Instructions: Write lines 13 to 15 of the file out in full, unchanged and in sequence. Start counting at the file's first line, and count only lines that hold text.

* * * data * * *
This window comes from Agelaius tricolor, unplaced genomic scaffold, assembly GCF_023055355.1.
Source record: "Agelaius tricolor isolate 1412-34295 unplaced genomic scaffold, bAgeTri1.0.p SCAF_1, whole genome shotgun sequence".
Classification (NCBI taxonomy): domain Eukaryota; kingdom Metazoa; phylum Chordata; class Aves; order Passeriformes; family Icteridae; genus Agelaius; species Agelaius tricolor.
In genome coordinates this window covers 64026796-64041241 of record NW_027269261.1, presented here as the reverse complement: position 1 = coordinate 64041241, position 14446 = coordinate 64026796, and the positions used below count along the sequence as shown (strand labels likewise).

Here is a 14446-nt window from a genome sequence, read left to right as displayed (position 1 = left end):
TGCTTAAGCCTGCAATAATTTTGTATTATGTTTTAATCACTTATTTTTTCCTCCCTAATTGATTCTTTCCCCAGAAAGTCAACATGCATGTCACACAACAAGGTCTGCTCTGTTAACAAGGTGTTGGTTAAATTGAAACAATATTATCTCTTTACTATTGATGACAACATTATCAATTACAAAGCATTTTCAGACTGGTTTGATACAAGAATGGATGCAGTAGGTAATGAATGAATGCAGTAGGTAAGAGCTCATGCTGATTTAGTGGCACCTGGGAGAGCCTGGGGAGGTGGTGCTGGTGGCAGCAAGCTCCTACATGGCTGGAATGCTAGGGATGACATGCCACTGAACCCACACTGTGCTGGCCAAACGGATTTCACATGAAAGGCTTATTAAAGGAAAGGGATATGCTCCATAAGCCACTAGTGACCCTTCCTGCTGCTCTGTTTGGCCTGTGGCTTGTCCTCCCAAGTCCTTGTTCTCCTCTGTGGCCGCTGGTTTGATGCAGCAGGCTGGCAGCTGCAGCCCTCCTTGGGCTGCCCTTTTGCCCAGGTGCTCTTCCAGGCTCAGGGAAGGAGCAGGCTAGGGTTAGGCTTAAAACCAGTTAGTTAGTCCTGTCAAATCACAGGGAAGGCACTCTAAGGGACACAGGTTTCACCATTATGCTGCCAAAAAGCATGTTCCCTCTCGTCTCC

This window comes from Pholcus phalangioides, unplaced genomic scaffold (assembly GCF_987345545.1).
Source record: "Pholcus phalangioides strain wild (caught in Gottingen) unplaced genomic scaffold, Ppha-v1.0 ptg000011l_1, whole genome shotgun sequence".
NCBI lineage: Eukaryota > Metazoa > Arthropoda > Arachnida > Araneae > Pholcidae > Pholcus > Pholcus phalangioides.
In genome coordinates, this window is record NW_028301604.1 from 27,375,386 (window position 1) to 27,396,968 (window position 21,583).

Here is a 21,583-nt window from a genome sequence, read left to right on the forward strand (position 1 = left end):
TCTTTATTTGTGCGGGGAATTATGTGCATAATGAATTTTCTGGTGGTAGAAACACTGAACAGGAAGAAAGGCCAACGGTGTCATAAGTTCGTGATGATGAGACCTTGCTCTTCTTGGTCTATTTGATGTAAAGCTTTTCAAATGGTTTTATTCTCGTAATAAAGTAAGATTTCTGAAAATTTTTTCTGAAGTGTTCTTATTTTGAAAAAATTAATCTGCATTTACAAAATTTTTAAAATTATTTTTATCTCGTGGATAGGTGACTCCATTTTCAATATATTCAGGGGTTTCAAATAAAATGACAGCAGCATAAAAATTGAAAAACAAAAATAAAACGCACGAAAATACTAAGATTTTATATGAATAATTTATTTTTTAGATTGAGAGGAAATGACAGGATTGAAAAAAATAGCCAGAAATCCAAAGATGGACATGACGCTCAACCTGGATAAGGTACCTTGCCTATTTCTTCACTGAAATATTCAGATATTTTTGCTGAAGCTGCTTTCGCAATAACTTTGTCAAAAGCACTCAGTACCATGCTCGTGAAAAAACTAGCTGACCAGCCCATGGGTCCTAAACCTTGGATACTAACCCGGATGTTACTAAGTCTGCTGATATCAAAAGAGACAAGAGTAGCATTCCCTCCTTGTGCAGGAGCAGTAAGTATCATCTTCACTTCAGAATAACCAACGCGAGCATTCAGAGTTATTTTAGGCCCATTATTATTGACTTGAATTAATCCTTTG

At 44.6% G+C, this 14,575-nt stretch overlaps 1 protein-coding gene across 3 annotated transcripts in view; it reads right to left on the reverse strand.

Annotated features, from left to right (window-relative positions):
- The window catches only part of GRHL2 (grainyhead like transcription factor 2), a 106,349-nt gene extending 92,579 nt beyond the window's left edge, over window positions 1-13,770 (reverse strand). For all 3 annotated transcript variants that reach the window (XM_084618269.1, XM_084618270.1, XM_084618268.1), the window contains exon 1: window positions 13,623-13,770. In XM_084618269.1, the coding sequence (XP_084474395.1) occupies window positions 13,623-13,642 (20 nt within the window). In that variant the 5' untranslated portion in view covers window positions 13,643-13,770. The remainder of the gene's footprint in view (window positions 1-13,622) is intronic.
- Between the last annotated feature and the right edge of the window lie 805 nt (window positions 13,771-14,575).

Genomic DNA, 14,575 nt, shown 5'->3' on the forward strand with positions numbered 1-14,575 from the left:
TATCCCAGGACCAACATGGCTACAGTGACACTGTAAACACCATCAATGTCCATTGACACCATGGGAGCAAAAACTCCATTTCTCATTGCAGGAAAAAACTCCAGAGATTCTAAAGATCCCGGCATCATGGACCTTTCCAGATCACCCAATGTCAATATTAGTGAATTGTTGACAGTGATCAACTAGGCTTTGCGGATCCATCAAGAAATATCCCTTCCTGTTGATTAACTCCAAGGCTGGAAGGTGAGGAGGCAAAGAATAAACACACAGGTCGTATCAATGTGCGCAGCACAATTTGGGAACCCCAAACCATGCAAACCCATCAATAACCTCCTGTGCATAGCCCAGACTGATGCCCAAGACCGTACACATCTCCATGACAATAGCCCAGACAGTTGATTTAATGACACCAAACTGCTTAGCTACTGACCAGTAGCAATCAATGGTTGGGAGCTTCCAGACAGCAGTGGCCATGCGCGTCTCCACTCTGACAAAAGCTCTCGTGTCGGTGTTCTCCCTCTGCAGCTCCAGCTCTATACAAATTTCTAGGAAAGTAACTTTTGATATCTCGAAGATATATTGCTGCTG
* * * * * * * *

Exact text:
At 44.6% G+C, this 14,575-nt stretch overlaps 1 protein-coding gene across 3 annotated transcripts in view; it reads right to left on the reverse strand.

Annotated features, from left to right (window-relative positions):
- The window catches only part of GRHL2 (grainyhead like transcription factor 2), a 106,349-nt gene extending 92,579 nt beyond the window's left edge, over window positions 1-13,770 (reverse strand). For all 3 annotated transcript variants that reach the window (XM_084618269.1, XM_084618270.1, XM_084618268.1), the window contains exon 1: window positions 13,623-13,770. In XM_084618269.1, the coding sequence (XP_084474395.1) occupies window positions 13,623-13,642 (20 nt within the window). In that variant the 5' untranslated portion in view covers window positions 13,643-13,770. The remainder of the gene's footprint in view (window positions 1-13,622) is intronic.